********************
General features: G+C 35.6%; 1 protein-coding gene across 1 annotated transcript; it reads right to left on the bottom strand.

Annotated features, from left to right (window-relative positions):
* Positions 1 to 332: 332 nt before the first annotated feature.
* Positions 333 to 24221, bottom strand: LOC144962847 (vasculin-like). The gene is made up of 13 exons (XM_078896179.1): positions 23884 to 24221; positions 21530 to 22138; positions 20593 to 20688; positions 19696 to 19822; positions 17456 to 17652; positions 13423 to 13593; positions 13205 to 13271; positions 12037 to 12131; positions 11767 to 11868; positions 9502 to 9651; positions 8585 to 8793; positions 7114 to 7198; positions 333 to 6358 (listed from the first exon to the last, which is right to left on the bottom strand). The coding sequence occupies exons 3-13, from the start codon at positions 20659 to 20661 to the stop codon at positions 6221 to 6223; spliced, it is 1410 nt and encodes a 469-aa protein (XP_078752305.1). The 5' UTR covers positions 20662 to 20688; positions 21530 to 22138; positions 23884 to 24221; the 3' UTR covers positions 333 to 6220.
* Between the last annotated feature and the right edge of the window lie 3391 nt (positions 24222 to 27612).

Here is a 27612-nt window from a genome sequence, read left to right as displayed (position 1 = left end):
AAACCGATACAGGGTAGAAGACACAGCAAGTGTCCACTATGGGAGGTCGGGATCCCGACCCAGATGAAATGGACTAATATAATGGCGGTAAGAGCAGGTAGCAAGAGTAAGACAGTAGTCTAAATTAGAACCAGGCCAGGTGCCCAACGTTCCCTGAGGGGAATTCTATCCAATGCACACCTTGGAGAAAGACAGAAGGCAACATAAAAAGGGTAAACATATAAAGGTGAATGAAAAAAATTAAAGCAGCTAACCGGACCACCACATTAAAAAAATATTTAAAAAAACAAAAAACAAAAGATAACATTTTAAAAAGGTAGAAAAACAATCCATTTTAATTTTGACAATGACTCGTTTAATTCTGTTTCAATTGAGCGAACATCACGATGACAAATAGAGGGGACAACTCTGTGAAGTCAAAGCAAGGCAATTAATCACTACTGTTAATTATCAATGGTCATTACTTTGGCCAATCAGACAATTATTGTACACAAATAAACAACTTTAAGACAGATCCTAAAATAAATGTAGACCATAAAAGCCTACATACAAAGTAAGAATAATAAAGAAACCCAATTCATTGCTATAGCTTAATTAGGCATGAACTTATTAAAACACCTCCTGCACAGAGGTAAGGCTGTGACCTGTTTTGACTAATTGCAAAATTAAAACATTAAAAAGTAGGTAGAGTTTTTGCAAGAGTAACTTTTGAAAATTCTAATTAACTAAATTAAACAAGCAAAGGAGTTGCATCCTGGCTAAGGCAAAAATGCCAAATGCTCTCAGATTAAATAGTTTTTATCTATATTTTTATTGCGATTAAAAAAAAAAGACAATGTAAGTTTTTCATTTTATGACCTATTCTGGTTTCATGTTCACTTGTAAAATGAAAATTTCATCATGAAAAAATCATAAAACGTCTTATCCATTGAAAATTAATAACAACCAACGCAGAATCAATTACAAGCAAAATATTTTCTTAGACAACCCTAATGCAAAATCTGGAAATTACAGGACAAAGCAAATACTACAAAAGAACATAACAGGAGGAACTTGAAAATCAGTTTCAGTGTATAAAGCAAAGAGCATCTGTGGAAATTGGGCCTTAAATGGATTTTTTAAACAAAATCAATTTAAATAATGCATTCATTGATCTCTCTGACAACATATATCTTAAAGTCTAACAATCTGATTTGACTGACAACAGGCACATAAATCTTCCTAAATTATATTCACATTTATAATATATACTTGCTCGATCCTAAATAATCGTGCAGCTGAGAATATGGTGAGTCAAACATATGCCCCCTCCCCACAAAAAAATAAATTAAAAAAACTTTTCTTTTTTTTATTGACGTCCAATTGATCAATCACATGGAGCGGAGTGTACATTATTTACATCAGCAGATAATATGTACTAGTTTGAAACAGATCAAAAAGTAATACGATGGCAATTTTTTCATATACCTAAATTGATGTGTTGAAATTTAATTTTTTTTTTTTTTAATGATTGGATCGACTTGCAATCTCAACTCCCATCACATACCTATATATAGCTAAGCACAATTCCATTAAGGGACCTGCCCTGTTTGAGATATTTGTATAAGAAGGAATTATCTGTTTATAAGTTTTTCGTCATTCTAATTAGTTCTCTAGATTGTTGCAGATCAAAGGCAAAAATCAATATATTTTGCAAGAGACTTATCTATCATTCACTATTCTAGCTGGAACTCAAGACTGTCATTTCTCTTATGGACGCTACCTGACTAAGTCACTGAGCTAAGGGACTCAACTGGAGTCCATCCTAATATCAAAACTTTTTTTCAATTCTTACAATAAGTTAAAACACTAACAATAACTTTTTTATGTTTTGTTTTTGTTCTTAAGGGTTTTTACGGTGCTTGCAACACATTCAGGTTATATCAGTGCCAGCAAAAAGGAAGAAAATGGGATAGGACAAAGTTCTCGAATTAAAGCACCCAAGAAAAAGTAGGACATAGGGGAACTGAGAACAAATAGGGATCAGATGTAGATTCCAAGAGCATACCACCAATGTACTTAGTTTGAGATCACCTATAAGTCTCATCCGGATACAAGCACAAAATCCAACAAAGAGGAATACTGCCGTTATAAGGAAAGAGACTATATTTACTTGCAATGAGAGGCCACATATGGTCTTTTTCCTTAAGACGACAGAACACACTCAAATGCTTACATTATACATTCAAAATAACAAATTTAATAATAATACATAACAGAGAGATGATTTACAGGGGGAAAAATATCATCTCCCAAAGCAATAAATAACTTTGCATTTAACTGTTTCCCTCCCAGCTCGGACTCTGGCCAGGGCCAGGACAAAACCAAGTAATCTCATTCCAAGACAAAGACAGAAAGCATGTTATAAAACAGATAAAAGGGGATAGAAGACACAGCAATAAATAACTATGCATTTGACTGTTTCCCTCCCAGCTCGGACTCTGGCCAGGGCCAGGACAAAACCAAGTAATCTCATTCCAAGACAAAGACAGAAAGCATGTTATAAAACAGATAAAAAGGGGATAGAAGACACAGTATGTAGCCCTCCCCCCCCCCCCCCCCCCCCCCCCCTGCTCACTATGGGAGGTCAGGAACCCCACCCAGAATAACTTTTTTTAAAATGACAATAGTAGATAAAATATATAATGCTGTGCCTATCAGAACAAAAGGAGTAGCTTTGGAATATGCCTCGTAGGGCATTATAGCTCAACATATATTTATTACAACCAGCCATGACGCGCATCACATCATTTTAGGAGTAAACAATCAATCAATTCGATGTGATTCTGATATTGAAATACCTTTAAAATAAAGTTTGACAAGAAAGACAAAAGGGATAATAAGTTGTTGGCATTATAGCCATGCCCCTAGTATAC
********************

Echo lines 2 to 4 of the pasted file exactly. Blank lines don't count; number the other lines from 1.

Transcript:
Annotated features, from left to right (window-relative positions):
* Positions 1 to 332: 332 nt before the first annotated feature.
* Positions 333 to 24221, bottom strand: LOC144962847 (vasculin-like). The gene is made up of 13 exons (XM_078896179.1): positions 23884 to 24221; positions 21530 to 22138; positions 20593 to 20688; positions 19696 to 19822; positions 17456 to 17652; positions 13423 to 13593; positions 13205 to 13271; positions 12037 to 12131; positions 11767 to 11868; positions 9502 to 9651; positions 8585 to 8793; positions 7114 to 7198; positions 333 to 6358 (listed from the first exon to the last, which is right to left on the bottom strand). The coding sequence occupies exons 3-13, from the start codon at positions 20659 to 20661 to the stop codon at positions 6221 to 6223; spliced, it is 1410 nt and encodes a 469-aa protein (XP_078752305.1). The 5' UTR covers positions 20662 to 20688; positions 21530 to 22138; positions 23884 to 24221; the 3' UTR covers positions 333 to 6220.